About Scleroderma

Scleroderma is a type of progressive autoimmune rheumatic disease that affects about 300,000 Americans. When a person has scleroderma, their body’s immune system destroys normal, healthy tissues, replacing them with scar tissue. The name comes from the Greek words “sclero” meaning hard and derma meaning skin. It is marked by a thickening and tightening of the skin and connective tissues, but may also involve the lungs, esophagus, kidneys and digestive tract. Women are affected more than men and have an onset between the ages of 30 and 50.

There are two types: localized and systemic. Localized includes hard, oval-shaped patches on the skin and lines or streaks of thickened skin on the arms, legs, or face. The underlying problem is the overproduction of collagen or scar tissue that is confined to certain areas of the skin. Systemic involves multiple body parts or systems. In systemic scleroderma, three processes are in play: overproduction of collagen (which affects not only the skin but also the heart, lungs and lining of the gastrointestinal tract), blood vessel abnormalities in which the vessels become damaged and narrowed, and immune system dysfunction.

Scleroderma is not contagious and does not cause cancer. The major causes of death in people with the disease are pulmonary hypertension, pulmonary fibrosis and kidney failure.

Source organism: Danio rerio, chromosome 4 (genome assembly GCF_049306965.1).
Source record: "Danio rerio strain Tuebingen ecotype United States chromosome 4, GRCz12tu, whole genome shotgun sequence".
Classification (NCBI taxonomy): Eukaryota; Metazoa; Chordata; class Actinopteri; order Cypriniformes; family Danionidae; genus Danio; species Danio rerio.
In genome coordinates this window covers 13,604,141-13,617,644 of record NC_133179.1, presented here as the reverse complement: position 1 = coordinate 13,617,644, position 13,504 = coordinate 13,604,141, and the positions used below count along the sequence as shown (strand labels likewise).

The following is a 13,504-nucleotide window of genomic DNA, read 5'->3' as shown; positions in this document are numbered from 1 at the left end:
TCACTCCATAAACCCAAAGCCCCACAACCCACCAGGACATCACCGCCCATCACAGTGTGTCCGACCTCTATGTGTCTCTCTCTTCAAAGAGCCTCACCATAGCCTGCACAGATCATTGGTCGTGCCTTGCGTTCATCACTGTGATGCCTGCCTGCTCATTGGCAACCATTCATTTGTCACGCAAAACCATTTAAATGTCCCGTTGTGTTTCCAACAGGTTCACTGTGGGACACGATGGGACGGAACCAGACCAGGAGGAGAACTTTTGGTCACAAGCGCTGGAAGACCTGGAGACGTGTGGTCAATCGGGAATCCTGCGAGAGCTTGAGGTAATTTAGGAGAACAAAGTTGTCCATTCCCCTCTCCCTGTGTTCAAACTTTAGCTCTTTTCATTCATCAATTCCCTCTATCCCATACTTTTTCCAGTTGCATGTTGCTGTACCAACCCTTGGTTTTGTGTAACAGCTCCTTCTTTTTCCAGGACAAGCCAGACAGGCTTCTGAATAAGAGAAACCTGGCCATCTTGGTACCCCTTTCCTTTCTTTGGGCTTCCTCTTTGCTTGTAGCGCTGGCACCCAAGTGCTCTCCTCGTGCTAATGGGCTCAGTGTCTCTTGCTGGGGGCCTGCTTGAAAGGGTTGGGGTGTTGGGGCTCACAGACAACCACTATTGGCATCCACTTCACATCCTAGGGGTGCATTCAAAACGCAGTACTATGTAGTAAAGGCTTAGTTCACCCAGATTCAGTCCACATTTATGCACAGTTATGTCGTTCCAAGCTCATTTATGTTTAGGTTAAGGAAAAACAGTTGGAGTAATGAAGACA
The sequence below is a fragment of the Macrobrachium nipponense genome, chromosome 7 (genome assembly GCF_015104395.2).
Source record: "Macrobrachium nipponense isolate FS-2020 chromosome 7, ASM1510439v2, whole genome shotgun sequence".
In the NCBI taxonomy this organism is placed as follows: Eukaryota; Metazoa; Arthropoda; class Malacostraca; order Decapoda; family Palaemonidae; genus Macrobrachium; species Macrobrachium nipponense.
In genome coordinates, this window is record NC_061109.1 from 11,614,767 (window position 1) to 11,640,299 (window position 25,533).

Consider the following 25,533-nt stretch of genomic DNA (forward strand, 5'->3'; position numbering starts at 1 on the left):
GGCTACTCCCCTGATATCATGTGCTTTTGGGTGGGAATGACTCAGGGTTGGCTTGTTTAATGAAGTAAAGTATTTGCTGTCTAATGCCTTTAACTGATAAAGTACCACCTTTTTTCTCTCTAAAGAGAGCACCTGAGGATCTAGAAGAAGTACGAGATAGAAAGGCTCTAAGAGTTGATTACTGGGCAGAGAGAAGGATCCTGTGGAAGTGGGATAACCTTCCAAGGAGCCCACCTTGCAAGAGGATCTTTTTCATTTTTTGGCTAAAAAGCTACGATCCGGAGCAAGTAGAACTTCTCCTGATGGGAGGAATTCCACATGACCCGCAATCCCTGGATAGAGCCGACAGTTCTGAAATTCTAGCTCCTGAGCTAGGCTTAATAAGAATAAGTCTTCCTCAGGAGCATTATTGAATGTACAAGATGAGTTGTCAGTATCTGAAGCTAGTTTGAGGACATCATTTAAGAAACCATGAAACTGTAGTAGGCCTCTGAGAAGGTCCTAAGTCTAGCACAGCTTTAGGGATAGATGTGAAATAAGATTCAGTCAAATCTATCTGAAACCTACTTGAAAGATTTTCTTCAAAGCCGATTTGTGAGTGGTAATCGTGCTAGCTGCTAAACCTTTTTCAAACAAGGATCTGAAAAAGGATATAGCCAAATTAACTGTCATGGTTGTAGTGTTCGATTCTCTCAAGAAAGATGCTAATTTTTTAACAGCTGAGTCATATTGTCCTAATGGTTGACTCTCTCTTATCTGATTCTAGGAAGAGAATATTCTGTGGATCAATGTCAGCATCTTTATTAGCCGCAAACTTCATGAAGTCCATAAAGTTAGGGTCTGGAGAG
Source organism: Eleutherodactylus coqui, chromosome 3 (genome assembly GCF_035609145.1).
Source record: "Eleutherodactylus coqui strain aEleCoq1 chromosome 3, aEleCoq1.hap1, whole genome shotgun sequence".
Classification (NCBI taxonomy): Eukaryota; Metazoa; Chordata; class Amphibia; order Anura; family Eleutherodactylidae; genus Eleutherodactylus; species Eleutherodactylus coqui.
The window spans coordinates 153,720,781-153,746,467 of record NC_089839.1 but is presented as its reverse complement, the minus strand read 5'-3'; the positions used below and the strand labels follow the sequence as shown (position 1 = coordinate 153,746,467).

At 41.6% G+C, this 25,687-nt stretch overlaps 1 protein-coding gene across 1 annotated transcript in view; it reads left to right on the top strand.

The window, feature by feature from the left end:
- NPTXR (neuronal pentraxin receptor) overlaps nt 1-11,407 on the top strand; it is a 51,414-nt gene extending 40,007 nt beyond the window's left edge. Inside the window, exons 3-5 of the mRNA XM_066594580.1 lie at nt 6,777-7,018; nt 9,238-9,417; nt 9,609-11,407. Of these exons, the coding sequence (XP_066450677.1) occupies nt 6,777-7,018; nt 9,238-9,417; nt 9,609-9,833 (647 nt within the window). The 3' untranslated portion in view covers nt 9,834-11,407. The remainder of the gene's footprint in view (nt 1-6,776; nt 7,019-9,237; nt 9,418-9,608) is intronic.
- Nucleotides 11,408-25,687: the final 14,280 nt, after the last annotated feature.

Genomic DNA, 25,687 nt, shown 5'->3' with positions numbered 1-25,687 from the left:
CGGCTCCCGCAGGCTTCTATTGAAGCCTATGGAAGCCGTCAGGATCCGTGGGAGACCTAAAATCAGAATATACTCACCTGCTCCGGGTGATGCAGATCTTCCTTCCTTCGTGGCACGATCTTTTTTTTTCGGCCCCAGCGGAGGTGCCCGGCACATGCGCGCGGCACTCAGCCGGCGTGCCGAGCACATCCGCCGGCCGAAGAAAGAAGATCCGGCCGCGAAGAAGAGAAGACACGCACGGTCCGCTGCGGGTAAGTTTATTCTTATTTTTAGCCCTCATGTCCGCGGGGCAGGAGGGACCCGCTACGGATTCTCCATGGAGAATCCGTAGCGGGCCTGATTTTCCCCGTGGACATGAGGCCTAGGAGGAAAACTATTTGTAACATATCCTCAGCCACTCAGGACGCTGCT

Scientists aren’t sure what causes scleroderma. All that is known currently is that it involves an overproduction and accumulation of collagen, a fibrous type of protein that makes up your body’s connective tissues including the skin. It is an autoimmune disease, meaning that the immune system attacks healthy tissues, including the skin and other organs, but it is unclear why this happens.

People with systemic scleroderma tend to have family members with other autoimmune diseases (such as lupus), suggesting a genetic component; however, most people with scleroderma have no family history of the disease or other autoimmune diseases. It is thought that environmental factors may also trigger the disease – for example, exposure to silica in coal mining or sand blasting has been linked to systemic scleroderma.